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A mobile is a type of kinetic sculpture constructed to take advantage of the principle of equilibrium. It consists of a number of rods, from which weighted objects or further rods hang. The objects hanging from the rods balance each other, so that the rods remain more or less horizontal. Each rod hangs from only one string, which gives it freedom to rotate about the string. Mobiles are popular in the nursery, where they hang over cribs to give infants something to entertain them and give them visual stimulation. Mobiles have inspired many composers, including Morton Feldman and Earle Brown who were inspired by Alexander Calder's mobiles to create mobile-like indeterminate pieces. Frank Zappa also claimed that his compositions were modelled on Calder mobiles.
The meaning of the term "mobile" as applied to sculpture has evolved since it was first suggested by Marcel Duchamp in 1931 to describe the early, mechanized creations of Alexander Calder. At this point, "mobile" was synonymous with the term "kinetic art", describing sculptural works in which motion is a defining property. While motor or crank-driven moving sculptures may have initially prompted it, the word "mobile" later came to refer more specifically to Calder’s free-moving creations. Influenced by the abstract work of Piet Mondrian, Joan Miró and Sophie Taeuber-Arp, Calder in many respects invented an art form where objects (typically brightly coloured, abstract shapes fashioned from sheet metal) are connected by wire much like a balance scale. By the sequential attachment of additional objects, the final creation consists of many balanced parts joined by lengths of wire whose individual elements are capable of moving independently or as a whole when prompted by air movement or direct contact. Thus, "mobile" has become a more well-defined term referring to the many such hanging constructs Calder produced in a prolific manner between the 1930s until his death in 1976. A succinct definition of the term "mobile" in a visual art sense could be a type of kinetic sculpture in which an ensemble of balanced parts capable of motion are hung freely in space but which never come into contact with each other.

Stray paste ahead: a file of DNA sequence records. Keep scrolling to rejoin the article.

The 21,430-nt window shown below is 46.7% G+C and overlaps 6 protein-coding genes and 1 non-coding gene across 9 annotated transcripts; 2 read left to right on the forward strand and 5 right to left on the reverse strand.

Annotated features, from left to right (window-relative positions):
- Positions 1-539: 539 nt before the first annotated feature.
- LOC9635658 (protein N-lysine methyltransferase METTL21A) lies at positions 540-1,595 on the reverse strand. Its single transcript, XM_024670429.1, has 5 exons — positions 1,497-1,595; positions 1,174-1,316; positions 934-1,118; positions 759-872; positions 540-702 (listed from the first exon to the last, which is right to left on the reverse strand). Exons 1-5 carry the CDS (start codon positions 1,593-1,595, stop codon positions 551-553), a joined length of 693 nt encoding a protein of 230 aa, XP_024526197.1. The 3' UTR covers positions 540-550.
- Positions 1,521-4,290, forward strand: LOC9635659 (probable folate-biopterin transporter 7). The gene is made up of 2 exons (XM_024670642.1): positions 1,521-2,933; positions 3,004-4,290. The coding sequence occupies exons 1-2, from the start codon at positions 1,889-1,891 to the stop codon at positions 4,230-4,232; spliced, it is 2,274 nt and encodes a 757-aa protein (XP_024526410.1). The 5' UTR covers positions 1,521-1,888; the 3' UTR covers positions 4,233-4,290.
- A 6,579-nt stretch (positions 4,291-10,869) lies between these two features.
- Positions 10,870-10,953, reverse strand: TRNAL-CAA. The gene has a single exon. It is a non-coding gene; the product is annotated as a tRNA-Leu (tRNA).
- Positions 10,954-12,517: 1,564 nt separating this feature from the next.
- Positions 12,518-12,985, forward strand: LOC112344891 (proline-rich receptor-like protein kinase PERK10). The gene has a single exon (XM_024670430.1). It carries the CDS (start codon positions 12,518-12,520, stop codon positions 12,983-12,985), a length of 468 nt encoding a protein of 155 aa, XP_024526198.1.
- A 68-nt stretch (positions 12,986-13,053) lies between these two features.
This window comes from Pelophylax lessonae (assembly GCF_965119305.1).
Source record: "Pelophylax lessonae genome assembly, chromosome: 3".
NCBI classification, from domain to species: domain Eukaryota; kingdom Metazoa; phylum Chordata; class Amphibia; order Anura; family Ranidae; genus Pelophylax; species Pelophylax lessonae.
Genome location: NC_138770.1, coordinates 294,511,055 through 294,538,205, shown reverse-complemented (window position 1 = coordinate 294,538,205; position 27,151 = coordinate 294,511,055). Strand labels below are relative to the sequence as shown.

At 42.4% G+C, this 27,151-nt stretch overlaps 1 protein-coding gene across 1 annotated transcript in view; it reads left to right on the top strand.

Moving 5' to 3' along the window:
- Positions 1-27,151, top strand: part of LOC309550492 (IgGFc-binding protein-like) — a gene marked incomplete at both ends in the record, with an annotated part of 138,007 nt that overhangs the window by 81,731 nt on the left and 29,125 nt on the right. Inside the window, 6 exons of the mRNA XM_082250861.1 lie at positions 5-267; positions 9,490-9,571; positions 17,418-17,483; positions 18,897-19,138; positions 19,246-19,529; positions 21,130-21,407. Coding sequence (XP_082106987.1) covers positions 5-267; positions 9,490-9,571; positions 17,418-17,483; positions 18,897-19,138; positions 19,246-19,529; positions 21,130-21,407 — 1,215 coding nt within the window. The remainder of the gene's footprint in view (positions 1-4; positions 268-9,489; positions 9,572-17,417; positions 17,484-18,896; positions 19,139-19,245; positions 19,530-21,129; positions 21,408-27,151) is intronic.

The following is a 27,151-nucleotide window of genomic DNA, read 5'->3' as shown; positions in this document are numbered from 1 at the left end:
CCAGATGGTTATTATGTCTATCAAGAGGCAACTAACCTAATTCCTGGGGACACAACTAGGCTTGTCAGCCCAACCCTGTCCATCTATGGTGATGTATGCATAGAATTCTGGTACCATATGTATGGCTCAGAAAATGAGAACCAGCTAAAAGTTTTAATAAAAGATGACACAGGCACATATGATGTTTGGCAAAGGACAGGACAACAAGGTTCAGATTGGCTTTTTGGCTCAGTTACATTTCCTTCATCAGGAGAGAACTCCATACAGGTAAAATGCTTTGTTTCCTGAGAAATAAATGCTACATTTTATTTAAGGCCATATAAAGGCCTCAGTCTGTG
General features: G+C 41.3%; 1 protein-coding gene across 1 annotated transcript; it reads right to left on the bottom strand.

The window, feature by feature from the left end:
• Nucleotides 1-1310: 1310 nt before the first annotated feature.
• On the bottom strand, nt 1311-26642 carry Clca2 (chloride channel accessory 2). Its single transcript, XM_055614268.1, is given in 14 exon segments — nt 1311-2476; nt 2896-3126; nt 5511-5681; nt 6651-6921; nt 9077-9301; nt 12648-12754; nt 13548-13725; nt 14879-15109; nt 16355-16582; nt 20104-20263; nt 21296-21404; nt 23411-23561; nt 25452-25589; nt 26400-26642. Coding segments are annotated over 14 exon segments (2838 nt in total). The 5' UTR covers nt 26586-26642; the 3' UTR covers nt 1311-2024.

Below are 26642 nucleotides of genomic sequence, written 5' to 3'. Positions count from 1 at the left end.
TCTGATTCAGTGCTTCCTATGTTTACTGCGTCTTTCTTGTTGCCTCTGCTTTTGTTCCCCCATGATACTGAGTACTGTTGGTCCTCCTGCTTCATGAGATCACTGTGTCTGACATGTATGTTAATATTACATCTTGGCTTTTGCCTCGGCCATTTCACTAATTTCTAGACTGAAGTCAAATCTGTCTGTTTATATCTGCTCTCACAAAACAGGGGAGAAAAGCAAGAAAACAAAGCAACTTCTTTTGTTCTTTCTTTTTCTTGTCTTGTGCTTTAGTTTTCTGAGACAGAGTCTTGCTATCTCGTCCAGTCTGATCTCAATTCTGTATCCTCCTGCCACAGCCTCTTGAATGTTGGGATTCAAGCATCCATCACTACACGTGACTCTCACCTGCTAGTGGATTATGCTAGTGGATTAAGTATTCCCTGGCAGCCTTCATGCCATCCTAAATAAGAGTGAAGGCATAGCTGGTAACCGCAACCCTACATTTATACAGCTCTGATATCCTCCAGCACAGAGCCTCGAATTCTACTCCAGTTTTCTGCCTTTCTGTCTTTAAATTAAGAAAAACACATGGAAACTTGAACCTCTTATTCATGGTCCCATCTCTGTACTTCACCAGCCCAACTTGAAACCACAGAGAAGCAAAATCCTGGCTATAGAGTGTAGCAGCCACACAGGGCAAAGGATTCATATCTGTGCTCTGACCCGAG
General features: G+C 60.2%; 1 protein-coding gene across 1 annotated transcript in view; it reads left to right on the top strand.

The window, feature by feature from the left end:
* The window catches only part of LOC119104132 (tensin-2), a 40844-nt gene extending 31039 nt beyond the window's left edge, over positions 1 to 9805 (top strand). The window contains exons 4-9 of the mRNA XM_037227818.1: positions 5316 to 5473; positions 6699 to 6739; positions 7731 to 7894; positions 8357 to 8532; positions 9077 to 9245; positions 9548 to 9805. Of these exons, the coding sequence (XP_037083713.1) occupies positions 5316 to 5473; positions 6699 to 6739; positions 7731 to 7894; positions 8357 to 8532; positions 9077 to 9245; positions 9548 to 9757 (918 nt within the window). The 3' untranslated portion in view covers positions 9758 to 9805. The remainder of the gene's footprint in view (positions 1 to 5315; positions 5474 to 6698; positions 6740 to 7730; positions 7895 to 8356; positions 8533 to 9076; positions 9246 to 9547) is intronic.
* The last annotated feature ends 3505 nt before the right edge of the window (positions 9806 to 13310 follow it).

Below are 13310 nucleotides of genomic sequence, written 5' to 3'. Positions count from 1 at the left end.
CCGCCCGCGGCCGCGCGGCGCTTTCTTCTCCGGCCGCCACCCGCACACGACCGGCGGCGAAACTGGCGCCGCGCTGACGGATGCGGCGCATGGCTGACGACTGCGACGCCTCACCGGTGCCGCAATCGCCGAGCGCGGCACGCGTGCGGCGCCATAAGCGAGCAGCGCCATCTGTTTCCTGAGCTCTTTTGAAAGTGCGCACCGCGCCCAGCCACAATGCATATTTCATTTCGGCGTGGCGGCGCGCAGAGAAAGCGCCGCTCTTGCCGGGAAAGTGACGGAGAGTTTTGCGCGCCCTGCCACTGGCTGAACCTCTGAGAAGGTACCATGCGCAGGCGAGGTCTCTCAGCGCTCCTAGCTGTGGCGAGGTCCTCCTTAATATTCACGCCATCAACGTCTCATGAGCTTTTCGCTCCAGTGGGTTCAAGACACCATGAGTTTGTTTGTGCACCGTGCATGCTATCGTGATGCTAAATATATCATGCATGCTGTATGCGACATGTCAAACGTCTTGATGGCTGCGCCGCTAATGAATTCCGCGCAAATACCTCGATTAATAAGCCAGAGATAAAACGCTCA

Calder's work is the only one defined by the term "mobile"; however, two other notable artists worked on a similar concept. Man Ray experimented with this idea around 1920 and Bruno Munari created his "Useless Machines" in 1933, made in cardboard and playful colors.
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